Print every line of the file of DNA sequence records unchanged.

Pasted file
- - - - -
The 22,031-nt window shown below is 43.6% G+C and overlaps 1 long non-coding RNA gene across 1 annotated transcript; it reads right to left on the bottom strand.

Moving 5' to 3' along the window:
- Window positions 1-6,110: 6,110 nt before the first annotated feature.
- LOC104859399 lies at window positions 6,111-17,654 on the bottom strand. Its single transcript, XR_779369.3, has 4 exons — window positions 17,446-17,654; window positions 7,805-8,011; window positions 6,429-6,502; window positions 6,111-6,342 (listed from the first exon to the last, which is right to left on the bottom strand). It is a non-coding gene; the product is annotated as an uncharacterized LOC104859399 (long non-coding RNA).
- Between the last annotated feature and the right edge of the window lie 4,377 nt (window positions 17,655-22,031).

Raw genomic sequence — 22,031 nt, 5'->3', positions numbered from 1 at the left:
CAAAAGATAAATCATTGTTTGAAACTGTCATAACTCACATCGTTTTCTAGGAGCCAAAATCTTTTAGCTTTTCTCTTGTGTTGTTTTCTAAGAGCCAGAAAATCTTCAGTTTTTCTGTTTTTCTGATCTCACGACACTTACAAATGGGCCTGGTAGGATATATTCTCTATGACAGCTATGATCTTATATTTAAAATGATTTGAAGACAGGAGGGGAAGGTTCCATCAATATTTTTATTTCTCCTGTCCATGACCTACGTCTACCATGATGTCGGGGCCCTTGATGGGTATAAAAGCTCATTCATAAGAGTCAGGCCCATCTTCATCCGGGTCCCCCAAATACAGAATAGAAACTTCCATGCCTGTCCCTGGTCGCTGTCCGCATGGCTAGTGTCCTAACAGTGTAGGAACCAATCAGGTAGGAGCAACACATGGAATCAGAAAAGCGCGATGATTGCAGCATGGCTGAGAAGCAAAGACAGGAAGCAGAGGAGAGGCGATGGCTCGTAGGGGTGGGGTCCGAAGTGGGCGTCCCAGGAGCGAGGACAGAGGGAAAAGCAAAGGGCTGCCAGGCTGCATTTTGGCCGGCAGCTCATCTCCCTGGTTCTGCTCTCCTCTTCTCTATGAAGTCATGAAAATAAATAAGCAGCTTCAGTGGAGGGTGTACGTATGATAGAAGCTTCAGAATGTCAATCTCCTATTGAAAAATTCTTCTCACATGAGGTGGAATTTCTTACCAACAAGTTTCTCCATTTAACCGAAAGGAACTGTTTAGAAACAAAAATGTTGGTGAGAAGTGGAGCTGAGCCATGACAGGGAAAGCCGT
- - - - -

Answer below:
The 22,031-nt window shown below is 43.6% G+C and overlaps 1 long non-coding RNA gene across 1 annotated transcript; it reads right to left on the bottom strand.

Moving 5' to 3' along the window:
- Window positions 1-6,110: 6,110 nt before the first annotated feature.
- LOC104859399 lies at window positions 6,111-17,654 on the bottom strand. Its single transcript, XR_779369.3, has 4 exons — window positions 17,446-17,654; window positions 7,805-8,011; window positions 6,429-6,502; window positions 6,111-6,342 (listed from the first exon to the last, which is right to left on the bottom strand). It is a non-coding gene; the product is annotated as an uncharacterized LOC104859399 (long non-coding RNA).
- Between the last annotated feature and the right edge of the window lie 4,377 nt (window positions 17,655-22,031).

Raw genomic sequence — 22,031 nt, 5'->3', positions numbered from 1 at the left:
CAAAAGATAAATCATTGTTTGAAACTGTCATAACTCACATCGTTTTCTAGGAGCCAAAATCTTTTAGCTTTTCTCTTGTGTTGTTTTCTAAGAGCCAGAAAATCTTCAGTTTTTCTGTTTTTCTGATCTCACGACACTTACAAATGGGCCTGGTAGGATATATTCTCTATGACAGCTATGATCTTATATTTAAAATGATTTGAAGACAGGAGGGGAAGGTTCCATCAATATTTTTATTTCTCCTGTCCATGACCTACGTCTACCATGATGTCGGGGCCCTTGATGGGTATAAAAGCTCATTCATAAGAGTCAGGCCCATCTTCATCCGGGTCCCCCAAATACAGAATAGAAACTTCCATGCCTGTCCCTGGTCGCTGTCCGCATGGCTAGTGTCCTAACAGTGTAGGAACCAATCAGGTAGGAGCAACACATGGAATCAGAAAAGCGCGATGATTGCAGCATGGCTGAGAAGCAAAGACAGGAAGCAGAGGAGAGGCGATGGCTCGTAGGGGTGGGGTCCGAAGTGGGCGTCCCAGGAGCGAGGACAGAGGGAAAAGCAAAGGGCTGCCAGGCTGCATTTTGGCCGGCAGCTCATCTCCCTGGTTCTGCTCTCCTCTTCTCTATGAAGTCATGAAAATAAATAAGCAGCTTCAGTGGAGGGTGTACGTATGATAGAAGCTTCAGAATGTCAATCTCCTATTGAAAAATTCTTCTCACATGAGGTGGAATTTCTTACCAACAAGTTTCTCCATTTAACCGAAAGGAACTGTTTAGAAACAAAAATGTTGGTGAGAAGTGGAGCTGAGCCATGACAGGGAAAGCCGT